Never Get Complacent About the Mental Illness of You or a Loved One

Well, I have to admit it, I have been getting complacent, so I thought it would be a good time to sit down and write. I have some bad news off the top, it looks like there is really no way I am going to have my new book, “Voted Off the Crew” ready for the launch date. On the good side of that, I am having it professionally edited and I think the end result of what will become of the book will be something my readers will enjoy more and I will be more proud of.

As for me, I have been isolating a lot but doing some writing that I really think might help make a difference. I have written essays for the websites, “OC87 Recovery Diaries” and “The News Station”. It feels good to publish, especially since in the case of the above, I am publishing about my mental health experiences. But I almost feel I need to shock myself into getting off my butt and getting down to doing more with each precious day I have.

I think it is something that people with mental illnesses are prone to, for a couple of days all I did was lay in bed. At first I gave myself the excuse that it was because I had a headache, which was true, then I had some pretty severe stomach pains and wanted to use that as an excuse to lie around, but when I got up and went for a mid-day walk, I soon forgot about any headache and my stomach pain went away.

I am not saying that everyone out there with health issues is being weak or lazy, but I am thinking that sometimes when you get into a rut it can be really helpful to get some fresh air and exercise. I love taking walks because they are fairly low-impact and you don’t need any fancy equipment, most of the time you don’t even need to change. You just head out your door and plan not to be back for an hour more or less.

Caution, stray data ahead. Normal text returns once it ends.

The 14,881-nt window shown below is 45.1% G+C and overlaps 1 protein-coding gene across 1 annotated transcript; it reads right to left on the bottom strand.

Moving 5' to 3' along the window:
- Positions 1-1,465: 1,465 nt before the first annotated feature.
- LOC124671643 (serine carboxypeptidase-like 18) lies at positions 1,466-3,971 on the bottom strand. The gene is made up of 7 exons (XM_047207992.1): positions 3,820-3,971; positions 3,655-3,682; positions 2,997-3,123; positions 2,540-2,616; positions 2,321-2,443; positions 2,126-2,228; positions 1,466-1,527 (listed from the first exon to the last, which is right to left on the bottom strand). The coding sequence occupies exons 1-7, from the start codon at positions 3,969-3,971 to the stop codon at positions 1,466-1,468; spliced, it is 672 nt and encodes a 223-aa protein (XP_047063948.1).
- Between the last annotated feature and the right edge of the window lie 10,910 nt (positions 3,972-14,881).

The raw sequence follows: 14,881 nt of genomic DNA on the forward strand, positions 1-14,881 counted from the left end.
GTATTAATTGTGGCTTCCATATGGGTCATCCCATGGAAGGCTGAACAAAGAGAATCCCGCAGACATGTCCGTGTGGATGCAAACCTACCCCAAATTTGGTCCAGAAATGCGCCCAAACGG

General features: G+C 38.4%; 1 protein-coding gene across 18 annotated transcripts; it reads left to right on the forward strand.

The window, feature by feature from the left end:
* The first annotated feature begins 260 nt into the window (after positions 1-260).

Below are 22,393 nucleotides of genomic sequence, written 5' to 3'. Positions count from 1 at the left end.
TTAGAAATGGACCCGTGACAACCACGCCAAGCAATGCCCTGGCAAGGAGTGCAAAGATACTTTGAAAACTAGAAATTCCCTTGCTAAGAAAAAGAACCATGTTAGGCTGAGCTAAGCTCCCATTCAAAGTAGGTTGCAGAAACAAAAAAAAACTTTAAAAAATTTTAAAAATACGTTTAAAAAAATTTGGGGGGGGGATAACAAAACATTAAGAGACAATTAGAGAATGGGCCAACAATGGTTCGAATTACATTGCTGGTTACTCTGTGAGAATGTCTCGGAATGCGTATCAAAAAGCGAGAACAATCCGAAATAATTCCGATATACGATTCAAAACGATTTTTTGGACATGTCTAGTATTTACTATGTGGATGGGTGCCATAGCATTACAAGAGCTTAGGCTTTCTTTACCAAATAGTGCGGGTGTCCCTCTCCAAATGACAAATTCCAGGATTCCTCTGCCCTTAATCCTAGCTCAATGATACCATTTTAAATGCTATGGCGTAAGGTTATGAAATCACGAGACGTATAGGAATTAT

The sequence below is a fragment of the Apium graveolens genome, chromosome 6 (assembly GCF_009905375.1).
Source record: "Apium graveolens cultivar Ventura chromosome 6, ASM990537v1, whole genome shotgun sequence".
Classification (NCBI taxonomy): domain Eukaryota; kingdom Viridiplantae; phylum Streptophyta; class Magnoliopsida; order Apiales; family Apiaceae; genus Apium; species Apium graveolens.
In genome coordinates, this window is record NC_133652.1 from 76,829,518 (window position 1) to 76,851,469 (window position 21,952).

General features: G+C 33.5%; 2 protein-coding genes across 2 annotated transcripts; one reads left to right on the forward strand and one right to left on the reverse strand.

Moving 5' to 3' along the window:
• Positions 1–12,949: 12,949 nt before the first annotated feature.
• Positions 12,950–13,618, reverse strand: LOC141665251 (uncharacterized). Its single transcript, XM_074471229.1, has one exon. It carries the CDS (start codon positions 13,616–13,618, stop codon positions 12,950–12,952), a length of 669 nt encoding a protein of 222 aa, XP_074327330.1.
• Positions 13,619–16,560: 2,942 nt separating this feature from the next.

A close friend who was both a medical student and a lifeguard once told me that in the case of just about everything, exercise is the best medicine. Of course there are limits, but if you find yourself in a funk and you aren’t doing anything constructive, try and get a little exercise in. There are also things you can do around the house that can be very beneficial and simple. You can lean against a wall and push away from it, doing what I call ‘low-impact push-ups’ you can do sit-ups, use tension to push your arms against each other at the fists or another point to build tone and strength. You can even find a second hand Yoga mat or invest a few bucks in a new one and go along with some of the many Youtube videos of Yoga classes.

Fortunately, my recent complacency hasn’t made me miss any of my doses of medication. If that happens to you, do your best to resume your medication at the point you are at. Don’t try and catch up and take a couple off doses, if it is Tuesday, start with Tuesday’s dose and move on. If you have been off medications and notice you are experiencing severe depression or voices, paranoia, or any of your old symptoms, either get to see your doctor as soon as you can or get to an emergency room, it could be a long wait, but there will be psychiatrists on call who can assess you and see what the next best course of action should be.

So I am hoping my words will be helpful. Getting complacent is a dangerous place to be in, a person should always remember what things were like when they were in a hospital setting or otherwise having a hard time and make an honest decision as to whether or not they want to go back to all that. Mental and physical health, which are deeply related, need daily and careful maintenance. If you are off your medications and not feeling good about yourself, find a way to see a doctor, and make a phone call before you do anything. There are crisis lines in Canada and the US that can help you through these difficult times, all you need to do is google, dial, reach out, and there will be someone there to listen.

The number for the suicide help line in Canada is: 1(833)456-4566

In the US, the number is: 1(800)273-TALK (8255)

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